Company recovers from fire, but now dealing with drought

By Curt Yeomans


It was a quiet Friday afternoon in March at John Raulins American Pipeline's office.

Most of the staff had gone home early. Drivers of the company's cleaning trucks usually sat in the workshop playing cards at the end of a work day, but even they were gone.

Then, an ambulance driver walked in the front door and told the few remaining employees they had to get out immediately: The building was on fire.

Black smoke was bellowing out of the workshop, because a cleaning truck had burst into flames.

Employees ventured into the building after the fire was out, unsure of what they'd find. While there was damage throughout the building, most of the heat-related damage was confined to the workshop area. The rest of the building suffered damage from the oily smoke that filled the structure as the company's four cleaning trucks burned. There was $1.5 million in damage.

An investigation determined that one of the trucks caught fire because of a short somewhere in the wiring between the battery and the starter.

"It's amazing that most of the damage was caused by the smoke," said Ed Calloway, co-owner of the business. "The majority of our electrical wiring had to be replaced, and the entire heating and air, and plumbing systems had to be replaced. This fire came at the worst possible time, because it cleaned out a lot of our cash reserves."

The owners refused to close down, while equipment and facilities were replaced or repaired. The company, which specializes in cleaning underground retention ponds and sanitation pipes, moved it's operations to the basement of Calloway's home in the Lake Spivey area.

It then paid $600,000 to buy the now-burned building from the people from whom they were leasing it, and spent $130,000 to renovate the facility. The money for the renovation came from the insurance settlement for the building. An additional $560,000 was spent to repair or replace equipment.

The company returned to it's location on South Main Street in Jonesboro in late September.

Three of the trucks were totaled by the fire, and a fourth needed about $10,000 worth of repairs. Two drivers were flown to Milwaukee, Wis., to pick up rental trucks to use until new ones could arrive. Each truck can produce up to $150,000 a month in revenue, making the rental trucks important to keeping the company running, said Ed Treadway, the company's operation's manager.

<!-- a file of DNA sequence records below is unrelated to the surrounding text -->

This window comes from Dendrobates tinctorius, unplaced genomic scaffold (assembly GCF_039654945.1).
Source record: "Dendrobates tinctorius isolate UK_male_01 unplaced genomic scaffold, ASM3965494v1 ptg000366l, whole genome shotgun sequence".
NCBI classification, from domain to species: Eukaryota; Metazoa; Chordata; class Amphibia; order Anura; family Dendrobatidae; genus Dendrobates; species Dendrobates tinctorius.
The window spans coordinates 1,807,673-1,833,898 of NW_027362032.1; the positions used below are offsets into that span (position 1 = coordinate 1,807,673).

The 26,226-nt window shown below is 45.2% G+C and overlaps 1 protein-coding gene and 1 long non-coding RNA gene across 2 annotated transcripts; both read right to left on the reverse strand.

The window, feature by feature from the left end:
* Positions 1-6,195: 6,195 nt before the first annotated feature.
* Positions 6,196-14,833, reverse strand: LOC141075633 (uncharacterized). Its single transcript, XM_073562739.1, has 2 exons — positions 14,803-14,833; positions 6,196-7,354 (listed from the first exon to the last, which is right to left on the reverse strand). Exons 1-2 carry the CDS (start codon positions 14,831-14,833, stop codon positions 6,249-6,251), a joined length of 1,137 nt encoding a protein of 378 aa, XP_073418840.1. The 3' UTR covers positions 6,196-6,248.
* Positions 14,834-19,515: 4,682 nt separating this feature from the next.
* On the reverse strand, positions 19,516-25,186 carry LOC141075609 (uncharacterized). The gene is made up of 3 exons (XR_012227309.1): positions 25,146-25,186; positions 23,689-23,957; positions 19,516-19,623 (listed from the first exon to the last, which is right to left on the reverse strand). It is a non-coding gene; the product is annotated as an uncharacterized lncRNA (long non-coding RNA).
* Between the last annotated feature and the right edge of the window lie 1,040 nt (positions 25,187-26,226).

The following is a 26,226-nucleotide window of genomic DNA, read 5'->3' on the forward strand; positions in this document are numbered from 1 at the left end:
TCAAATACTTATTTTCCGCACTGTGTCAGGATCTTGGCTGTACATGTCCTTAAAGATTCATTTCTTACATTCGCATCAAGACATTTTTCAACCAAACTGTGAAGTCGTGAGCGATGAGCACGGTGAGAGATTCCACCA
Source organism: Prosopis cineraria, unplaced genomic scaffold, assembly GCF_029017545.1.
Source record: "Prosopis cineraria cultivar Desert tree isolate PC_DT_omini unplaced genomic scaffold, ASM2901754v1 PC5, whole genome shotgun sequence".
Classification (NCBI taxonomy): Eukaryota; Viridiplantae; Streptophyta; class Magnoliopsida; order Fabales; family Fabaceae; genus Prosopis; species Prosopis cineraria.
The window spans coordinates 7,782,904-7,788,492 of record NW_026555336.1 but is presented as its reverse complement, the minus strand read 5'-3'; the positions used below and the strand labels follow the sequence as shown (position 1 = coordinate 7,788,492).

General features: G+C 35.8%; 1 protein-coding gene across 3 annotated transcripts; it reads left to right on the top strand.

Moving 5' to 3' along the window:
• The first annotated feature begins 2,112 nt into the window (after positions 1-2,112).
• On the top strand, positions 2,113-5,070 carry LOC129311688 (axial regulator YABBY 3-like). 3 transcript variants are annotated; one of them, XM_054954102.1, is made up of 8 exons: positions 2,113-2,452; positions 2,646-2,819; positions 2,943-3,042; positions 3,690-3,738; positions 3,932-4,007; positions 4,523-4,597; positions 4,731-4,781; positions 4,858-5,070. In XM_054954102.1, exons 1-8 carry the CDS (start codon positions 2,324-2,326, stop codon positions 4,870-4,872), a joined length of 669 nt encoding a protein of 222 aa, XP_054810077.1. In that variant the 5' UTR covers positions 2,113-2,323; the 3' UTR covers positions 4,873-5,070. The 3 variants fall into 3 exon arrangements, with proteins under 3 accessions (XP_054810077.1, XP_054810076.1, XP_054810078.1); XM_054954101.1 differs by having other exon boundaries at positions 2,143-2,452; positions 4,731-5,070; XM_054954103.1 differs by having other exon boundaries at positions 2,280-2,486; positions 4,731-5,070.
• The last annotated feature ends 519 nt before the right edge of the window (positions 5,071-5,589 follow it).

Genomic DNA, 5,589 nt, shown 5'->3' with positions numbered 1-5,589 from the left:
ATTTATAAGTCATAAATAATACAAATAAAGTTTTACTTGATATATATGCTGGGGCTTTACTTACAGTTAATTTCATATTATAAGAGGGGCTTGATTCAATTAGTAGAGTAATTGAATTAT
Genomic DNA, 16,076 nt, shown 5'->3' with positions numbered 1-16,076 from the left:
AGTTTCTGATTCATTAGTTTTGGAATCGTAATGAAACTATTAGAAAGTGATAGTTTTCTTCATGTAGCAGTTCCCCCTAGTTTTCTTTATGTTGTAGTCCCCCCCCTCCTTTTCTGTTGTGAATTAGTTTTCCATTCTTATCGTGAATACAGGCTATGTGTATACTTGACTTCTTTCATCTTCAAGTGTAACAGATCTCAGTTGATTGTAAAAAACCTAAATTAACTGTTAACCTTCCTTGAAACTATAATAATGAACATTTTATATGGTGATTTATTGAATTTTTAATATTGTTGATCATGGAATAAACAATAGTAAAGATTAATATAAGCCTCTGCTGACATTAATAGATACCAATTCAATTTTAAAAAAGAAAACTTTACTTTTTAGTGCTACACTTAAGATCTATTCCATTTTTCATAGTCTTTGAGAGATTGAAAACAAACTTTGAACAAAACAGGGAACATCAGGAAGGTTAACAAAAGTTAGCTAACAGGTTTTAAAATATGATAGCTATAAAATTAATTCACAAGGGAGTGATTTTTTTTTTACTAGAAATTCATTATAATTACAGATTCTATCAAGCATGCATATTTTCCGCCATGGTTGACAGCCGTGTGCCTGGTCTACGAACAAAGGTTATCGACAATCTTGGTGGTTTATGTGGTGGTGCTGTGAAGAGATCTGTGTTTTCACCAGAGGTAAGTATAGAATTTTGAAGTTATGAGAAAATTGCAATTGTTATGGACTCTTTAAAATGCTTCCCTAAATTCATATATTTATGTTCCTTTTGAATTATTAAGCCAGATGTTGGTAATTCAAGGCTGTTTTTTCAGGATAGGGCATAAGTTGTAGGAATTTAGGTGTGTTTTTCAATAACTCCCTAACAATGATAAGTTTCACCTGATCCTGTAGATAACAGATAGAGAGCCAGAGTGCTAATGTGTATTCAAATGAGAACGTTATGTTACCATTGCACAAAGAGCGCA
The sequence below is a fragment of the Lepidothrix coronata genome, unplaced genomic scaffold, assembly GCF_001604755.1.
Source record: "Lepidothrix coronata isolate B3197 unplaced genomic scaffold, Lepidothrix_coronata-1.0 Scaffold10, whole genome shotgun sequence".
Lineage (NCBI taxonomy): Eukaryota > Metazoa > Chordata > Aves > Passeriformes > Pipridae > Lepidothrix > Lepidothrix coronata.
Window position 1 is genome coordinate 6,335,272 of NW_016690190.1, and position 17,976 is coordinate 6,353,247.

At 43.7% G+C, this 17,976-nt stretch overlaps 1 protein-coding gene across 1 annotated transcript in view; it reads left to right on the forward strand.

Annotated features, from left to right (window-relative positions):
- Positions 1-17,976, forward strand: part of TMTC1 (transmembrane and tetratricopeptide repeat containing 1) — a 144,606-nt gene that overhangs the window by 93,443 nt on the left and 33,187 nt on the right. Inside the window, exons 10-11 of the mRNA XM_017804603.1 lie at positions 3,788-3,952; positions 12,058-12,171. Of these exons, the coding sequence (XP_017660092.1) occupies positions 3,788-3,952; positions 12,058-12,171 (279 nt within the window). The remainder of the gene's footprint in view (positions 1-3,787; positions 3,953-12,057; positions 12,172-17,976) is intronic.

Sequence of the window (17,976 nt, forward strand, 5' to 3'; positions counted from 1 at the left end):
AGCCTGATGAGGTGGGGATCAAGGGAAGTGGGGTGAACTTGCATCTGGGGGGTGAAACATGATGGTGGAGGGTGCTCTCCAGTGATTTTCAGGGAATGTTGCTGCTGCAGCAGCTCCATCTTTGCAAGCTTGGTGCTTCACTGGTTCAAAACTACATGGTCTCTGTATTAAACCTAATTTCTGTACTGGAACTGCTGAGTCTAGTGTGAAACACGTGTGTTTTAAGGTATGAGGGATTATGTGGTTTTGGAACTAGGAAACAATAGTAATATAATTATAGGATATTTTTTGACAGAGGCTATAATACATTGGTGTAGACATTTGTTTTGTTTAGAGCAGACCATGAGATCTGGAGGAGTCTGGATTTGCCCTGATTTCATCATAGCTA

"It slowed us down for about a weekend, but we really only missed three days," Treadway said. "We were really fortunate. There was cautious optimism after the fire. People were in shock that it happened, but we were also saying 'This could be the best thing that happened to us.' It gave us a reason to upgrade our equipment."

But, recovering isn't as simple as replacing trucks and renovating the office building. The company must now deal with north Geogia's prolonged drought. It needs water to survive. If there is no rain, then nothing is being washed into the retention ponds. That means the company doesn't have to come out and clean the ponds' pipes.

John Raulins American Pipeline, and companies like it, have to apply to the water authorities in each county for water meters, and it can take weeks to get one. The company can't have access to water from fire hydrants, because water restrictions have forced Clayton County, and other counties across North Georgia, to forbid the practice.

John Raulns now gets roughly one job a day, totaling five a week. The company used to have as many as 15 jobs every week. Calloway said the drought is going to force companies like his to re-think their approach to business. He believes his company may end up shifting to the point that plumbing and hydro-cleaning jobs make up the bulk of its business.

He also said the company is working on developing a system in which air -- instead of water -- is used to clean a pipe. The air would be blown into the pipe, and a vacuum would suck the loosened debris out.

Treadway said he is optimistic that business will pick up in February, though. In his 30 years in the pipe-cleaning business, he's noticed that there's typically more water in February than other parts of the year. February is also the month when many cities decide to have their sanitation systems cleaned, because their new budgets just went into effect.

"The last part of October, through January, is normally the slowest time of year in this industry," he said.